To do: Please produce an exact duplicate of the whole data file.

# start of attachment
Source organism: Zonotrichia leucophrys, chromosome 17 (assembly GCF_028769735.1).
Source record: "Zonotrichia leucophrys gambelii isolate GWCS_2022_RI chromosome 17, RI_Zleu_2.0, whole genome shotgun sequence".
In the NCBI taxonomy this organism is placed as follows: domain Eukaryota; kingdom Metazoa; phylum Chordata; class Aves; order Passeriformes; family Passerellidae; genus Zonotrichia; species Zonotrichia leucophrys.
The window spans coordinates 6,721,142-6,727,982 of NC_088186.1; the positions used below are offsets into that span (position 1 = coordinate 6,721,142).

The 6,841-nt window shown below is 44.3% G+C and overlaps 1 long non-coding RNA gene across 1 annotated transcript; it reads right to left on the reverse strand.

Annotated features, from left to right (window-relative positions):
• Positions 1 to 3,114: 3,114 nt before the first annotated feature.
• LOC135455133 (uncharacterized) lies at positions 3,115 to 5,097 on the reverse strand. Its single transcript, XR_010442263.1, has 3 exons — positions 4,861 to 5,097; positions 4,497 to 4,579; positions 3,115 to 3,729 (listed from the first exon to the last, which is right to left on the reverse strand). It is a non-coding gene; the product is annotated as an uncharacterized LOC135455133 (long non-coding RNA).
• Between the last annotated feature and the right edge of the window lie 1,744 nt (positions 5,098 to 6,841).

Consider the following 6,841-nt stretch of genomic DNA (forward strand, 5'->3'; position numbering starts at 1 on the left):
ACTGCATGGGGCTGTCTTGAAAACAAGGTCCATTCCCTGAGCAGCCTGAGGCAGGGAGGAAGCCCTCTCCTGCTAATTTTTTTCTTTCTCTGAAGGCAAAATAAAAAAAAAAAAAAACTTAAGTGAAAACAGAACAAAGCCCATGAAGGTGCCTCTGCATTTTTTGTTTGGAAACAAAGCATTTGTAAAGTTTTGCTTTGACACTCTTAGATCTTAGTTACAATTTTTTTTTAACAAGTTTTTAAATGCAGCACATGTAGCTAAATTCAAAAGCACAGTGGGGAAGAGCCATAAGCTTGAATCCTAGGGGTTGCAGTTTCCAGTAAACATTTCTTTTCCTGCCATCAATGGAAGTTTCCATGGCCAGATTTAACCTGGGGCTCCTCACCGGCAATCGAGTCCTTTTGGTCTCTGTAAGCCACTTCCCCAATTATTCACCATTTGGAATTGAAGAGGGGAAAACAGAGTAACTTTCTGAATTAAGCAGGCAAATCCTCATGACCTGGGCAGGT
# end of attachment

Source organism: Zonotrichia leucophrys, chromosome 17 (assembly GCF_028769735.1).
Source record: "Zonotrichia leucophrys gambelii isolate GWCS_2022_RI chromosome 17, RI_Zleu_2.0, whole genome shotgun sequence".
In the NCBI taxonomy this organism is placed as follows: domain Eukaryota; kingdom Metazoa; phylum Chordata; class Aves; order Passeriformes; family Passerellidae; genus Zonotrichia; species Zonotrichia leucophrys.
The window spans coordinates 6,721,142-6,727,982 of NC_088186.1; the positions used below are offsets into that span (position 1 = coordinate 6,721,142).

The 6,841-nt window shown below is 44.3% G+C and overlaps 1 long non-coding RNA gene across 1 annotated transcript; it reads right to left on the reverse strand.

Annotated features, from left to right (window-relative positions):
• Positions 1 to 3,114: 3,114 nt before the first annotated feature.
• LOC135455133 (uncharacterized) lies at positions 3,115 to 5,097 on the reverse strand. Its single transcript, XR_010442263.1, has 3 exons — positions 4,861 to 5,097; positions 4,497 to 4,579; positions 3,115 to 3,729 (listed from the first exon to the last, which is right to left on the reverse strand). It is a non-coding gene; the product is annotated as an uncharacterized LOC135455133 (long non-coding RNA).
• Between the last annotated feature and the right edge of the window lie 1,744 nt (positions 5,098 to 6,841).

Consider the following 6,841-nt stretch of genomic DNA (forward strand, 5'->3'; position numbering starts at 1 on the left):
ACTGCATGGGGCTGTCTTGAAAACAAGGTCCATTCCCTGAGCAGCCTGAGGCAGGGAGGAAGCCCTCTCCTGCTAATTTTTTTCTTTCTCTGAAGGCAAAATAAAAAAAAAAAAAAACTTAAGTGAAAACAGAACAAAGCCCATGAAGGTGCCTCTGCATTTTTTGTTTGGAAACAAAGCATTTGTAAAGTTTTGCTTTGACACTCTTAGATCTTAGTTACAATTTTTTTTTAACAAGTTTTTAAATGCAGCACATGTAGCTAAATTCAAAAGCACAGTGGGGAAGAGCCATAAGCTTGAATCCTAGGGGTTGCAGTTTCCAGTAAACATTTCTTTTCCTGCCATCAATGGAAGTTTCCATGGCCAGATTTAACCTGGGGCTCCTCACCGGCAATCGAGTCCTTTTGGTCTCTGTAAGCCACTTCCCCAATTATTCACCATTTGGAATTGAAGAGGGGAAAACAGAGTAACTTTCTGAATTAAGCAGGCAAATCCTCATGACCTGGGCAGGT